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Subject: RE: Converting MP3 to WAV - Quality lost?
From: treewind
Date: 24 Apr 12 - 02:46 PM

Mary, the MP3s will already have lost some quality because they are MP3s, but there's no further loss of quality converting MP3 to .WAV - it will sound exactly the same as if you play the MP3 direct (which actually involves doing the same conversion on-the-fly).

If it's easier to persuade your CD burning software to make a proper audio CD by offering it .WAV files, just go ahead and convert to .WAV - no problem.

AC: "Which "lossless" formats can older CD players typically handle "
They can only handle audio CDs which are different from CDs with files on them. However 16 bit .WAV files (assuming they are also 44.1 kHz sampling rate and stereo, which is usually the case) contain exactly the same audio information as a CD, so they are the obvious format for giving to a CD burning program because the audio information won't have to be processed.

AIFF, like .WAV, is a container format. An AIFF file with stereo 16 bit 44.1kHz audio in it is very like a .WAV with audio in that format. If your CD burning program can read either, you'll get identical results.

"For creation of "lossless" digital recordings, which archive format looks most promising, as a source for converting to others as necessary, and probability of long-term support? Ogg-Vorbis? FLAC?Newer MP3?
FLAC is lossless and non proprietary, so it's likely to be a safe format for archiving if you want to compress your data to save space. Ogg Vorbis is usually not lossless, nor is MP3. (There is a lossless "MP3" specification, but nobody uses it)

"Does it help significantly to store at a higher bits-per-sample size or sample rate?"
Not particularly, and completely pointless if the original was of lower sampling rate or size, i.e. there's absolutely no point at all in converting 16 bit audio to 24 bit just to store it.


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Subject: RE: Converting MP3 to WAV - Quality lost?
From: treewind
Date: 24 Apr 12 - 02:59 PM

PS if you want a lossless format generally and you aren't bothered about compression, WAV is arguably safest because it's very widely supported and very easy to use. For instance many professional audio mixing and recording system use WAV files for actual sound storage, even if they use something of their own design for all the control and editing information.


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Subject: RE: Converting MP3 to WAV - Quality lost?
From: Arkie
Date: 24 Apr 12 - 03:00 PM

The site linked below has samples of music saved at various bitrates.

Samples


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Subject: RE: Converting MP3 to WAV - Quality lost?
From: GUEST,Grishka
Date: 24 Apr 12 - 03:14 PM

Mary, if the CD is a traditional Audio CD and the WAV has the correct format (stereo, 16 bits, 44.1 kHz, see Wikipedia), there will be no (further) loss.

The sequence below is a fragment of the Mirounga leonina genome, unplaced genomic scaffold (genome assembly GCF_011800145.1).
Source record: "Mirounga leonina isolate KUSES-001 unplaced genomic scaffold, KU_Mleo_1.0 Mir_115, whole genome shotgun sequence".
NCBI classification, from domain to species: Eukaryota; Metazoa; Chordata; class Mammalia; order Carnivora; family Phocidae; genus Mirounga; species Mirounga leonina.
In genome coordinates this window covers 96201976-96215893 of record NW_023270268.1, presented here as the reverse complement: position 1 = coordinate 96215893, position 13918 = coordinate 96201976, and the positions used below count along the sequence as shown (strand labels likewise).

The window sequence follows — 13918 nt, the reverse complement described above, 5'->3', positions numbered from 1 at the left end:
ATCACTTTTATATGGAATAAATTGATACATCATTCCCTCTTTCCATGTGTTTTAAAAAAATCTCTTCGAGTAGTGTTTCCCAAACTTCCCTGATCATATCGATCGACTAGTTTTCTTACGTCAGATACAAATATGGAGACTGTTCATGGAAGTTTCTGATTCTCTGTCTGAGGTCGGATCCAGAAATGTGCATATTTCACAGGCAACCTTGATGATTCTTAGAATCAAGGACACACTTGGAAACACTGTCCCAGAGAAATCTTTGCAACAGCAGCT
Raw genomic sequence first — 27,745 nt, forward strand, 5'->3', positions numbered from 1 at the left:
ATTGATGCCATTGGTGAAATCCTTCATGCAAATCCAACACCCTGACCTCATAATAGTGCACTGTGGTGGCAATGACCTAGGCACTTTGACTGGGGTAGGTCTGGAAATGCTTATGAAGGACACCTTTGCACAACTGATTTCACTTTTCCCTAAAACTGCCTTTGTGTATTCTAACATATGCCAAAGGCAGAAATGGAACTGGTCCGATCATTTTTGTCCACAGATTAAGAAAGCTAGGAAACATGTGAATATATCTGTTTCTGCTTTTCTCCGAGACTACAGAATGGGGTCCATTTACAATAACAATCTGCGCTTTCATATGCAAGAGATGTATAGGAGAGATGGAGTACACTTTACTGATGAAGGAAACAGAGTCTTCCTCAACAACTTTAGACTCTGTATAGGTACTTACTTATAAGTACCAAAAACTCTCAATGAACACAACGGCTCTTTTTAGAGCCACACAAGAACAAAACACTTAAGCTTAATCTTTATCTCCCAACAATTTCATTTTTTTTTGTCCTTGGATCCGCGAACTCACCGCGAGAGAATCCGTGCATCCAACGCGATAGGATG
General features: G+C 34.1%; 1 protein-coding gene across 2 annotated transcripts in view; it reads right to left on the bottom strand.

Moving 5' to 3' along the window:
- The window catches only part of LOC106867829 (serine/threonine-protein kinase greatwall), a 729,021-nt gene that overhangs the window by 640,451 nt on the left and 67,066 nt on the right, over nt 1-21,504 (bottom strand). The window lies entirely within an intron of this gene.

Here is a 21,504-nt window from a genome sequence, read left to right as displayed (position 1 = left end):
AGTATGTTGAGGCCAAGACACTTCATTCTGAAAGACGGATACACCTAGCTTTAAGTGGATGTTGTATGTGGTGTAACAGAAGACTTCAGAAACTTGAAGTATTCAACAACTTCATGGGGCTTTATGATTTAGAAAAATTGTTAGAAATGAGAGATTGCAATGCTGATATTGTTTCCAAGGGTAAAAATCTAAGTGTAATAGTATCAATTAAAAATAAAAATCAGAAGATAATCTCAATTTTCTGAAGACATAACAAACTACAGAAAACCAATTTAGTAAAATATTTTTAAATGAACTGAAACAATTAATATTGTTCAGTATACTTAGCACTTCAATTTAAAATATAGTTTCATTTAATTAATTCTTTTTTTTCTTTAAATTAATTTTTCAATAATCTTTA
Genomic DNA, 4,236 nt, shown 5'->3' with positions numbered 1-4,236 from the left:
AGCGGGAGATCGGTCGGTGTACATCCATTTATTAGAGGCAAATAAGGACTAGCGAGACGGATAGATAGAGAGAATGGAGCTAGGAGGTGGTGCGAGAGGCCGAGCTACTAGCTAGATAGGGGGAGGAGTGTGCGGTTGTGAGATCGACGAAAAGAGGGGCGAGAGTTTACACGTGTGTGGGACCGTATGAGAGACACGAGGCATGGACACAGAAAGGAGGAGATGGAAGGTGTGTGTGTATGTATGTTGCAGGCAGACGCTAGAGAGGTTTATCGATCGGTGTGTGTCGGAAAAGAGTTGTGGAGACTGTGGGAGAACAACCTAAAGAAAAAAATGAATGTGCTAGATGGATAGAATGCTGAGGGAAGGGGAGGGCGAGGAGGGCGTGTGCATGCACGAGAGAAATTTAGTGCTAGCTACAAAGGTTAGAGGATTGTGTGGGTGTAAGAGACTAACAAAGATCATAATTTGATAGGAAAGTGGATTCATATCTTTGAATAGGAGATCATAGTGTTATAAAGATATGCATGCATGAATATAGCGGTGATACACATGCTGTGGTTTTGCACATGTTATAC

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Subject: RE: Converting MP3 to WAV - Quality lost?
From: Maryrrf
Date: 24 Apr 12 - 04:18 PM

I converted a couple of files and they sound okay - so I'll just convert to WAV. That way I think the CDs can be played even in older CD players that seem to have a problem with MP3s.


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Subject: RE: Converting MP3 to WAV - Quality lost?
From: GUEST,Grishka
Date: 27 Apr 12 - 08:21 AM

Just in case I was not clear enough: MP3 and WAV are file formats, whereas a traditional Audio CD has no file system at all, it has tracks instead. The important thing is to tell the burning software to produce such an Audio CD (rather than a CD-ROM for files). If that software can read MP3 files at all, which most modern software can, it will do exactly what you want. If it cannot, you can do the transformation to WAV; be sure to specify the parameters as mentioned in my last post, otherwise you may lose more quality.


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Subject: RE: Converting MP3 to WAV - Quality lost?
From: Bernard
Date: 27 Apr 12 - 10:24 AM

Older CD players don't 'have a problem' with MP3s - they simply aren't designed to play them! MP3 is a file format that wasn't around when CD players were first developed.

A CD player that is designed to recognise and play MP3s will usually have the MP3 logo on the front, though not always.

A very handy CD player is the Teac CD-P650, which will play audio and MP3 CDs, but also has an USB slot which will recognise both USB fobs and iPods - and will even control the iPod via its remote control. I've been selling these to hotels, churches and the like for a while recently, and nobody has had a bad word to say about them!
(cue deluge...!)

As others have said, burning an audio CD using MP3 files as the source will not result in an further losses, but you cannot rip an audio CD to MP3 and expect to have no losses if you then burn an audio CD from the MP3s - unless you have specified lossless MP3s in the ripping process - such a format does exist, though the files are roughly the same size as WAV files, so somewhat pointless!

Typically, an MP3 of a WAV file will be around a tenth of the size, so a general rule-of-thumb is that you can get 10 MP3 albums on one CD, give or take - BUT you must play the resulting CD in an MP3 compatible player!

My brane hurtz...